In medieval times, most people couldn’t read or write, so things were communicated in pictures or in speech.
Most medieval churches in England were covered in colourful wall paintings or tapestries telling stories from the Bible. A common painting in churches, was a ‘doom’ painting. Doom in old Anglo-Saxon means ‘Judgement’. Doom paintings were very graphic and depicted the Last Judgment where Christ judges’ souls, and then sends them either to Heaven or Hell.
Dooms were used to remind medieval Christians of the afterlife and Judgment Day, and to help keep them mindful of sinning by showing in detail the dramatic difference between Heaven and Hell. The first cited doom painting is dated to 1200 and they were in most churches by the 16th century.
One of the best examples of a doom painting is in St Thomas’s Church in Salisbury. The painting sits over the chancel arch and dates from between 1450-75. It is without doubt, the largest and best-preserved doom painting in England today.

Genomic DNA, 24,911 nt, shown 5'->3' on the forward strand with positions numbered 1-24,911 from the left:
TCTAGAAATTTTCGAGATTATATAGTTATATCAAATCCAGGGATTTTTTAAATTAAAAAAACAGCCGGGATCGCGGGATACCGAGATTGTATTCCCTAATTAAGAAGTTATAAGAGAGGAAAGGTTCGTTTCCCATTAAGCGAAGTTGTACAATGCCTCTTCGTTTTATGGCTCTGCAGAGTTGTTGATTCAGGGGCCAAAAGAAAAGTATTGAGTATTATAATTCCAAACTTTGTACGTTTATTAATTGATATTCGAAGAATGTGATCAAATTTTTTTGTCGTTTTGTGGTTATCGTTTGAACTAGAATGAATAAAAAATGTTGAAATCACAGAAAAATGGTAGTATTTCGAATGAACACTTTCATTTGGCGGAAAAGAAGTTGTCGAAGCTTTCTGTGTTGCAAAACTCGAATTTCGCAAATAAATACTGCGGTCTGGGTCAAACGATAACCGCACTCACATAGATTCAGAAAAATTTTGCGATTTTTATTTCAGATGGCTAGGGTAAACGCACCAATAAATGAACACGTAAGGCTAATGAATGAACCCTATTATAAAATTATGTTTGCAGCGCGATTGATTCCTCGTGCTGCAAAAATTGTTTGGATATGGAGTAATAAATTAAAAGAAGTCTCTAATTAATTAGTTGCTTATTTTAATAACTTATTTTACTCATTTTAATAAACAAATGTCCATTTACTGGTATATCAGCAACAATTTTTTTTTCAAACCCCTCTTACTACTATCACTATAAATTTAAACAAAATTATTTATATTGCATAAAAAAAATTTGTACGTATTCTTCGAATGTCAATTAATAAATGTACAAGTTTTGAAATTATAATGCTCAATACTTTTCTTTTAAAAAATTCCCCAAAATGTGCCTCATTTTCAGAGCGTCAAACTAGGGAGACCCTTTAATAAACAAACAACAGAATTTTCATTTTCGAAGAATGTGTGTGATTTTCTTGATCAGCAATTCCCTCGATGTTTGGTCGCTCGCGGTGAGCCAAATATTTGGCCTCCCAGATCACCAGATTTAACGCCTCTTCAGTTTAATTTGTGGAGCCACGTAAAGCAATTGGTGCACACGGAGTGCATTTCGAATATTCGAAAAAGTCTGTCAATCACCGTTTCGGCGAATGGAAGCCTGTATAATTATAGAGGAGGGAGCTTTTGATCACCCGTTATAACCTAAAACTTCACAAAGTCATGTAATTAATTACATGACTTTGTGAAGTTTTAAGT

In the centre of the painting it shows Christ in Majesty sitting on a rainbow with his feet resting on a smaller one below. His hands are raised, while behind him angels hold up a cross on his right side in the shape of a T, with the crown of thorns hung upon it. Beneath his feet in a long line are seated the Twelve Apostles. On the left of the painting, is a burial ground with number of open graves from which the dead in shrouds are emerging and ascending to heaven, helped by Angels with trumpets in their hands. On the other side the picture it is very different.
Flames are rising from the ground and devils are in charge of proceedings. Here stands the Prince of Darkness with the head and feet of a beast. A small group of the damned chained together are being dragged down to the mouth of Hell, represented by the mouth of a monstrous gaping dragon.
The whole scene on the right hand side of the painting is clearly designed to emphasise the terrors of Hell and to point the awful moral to medieval minds that God in his final judgement is no respecter of rank or position and that people will be judged equally according to our sins.
At the bottom of the picture is a scroll which reads “Nulla est Redemptio” which means “There is no escape for the wicked”
In the Reformation of the 16th century, all wall paintings in English churches were whitewashed with Lyme. The painting was rediscovered in 1881.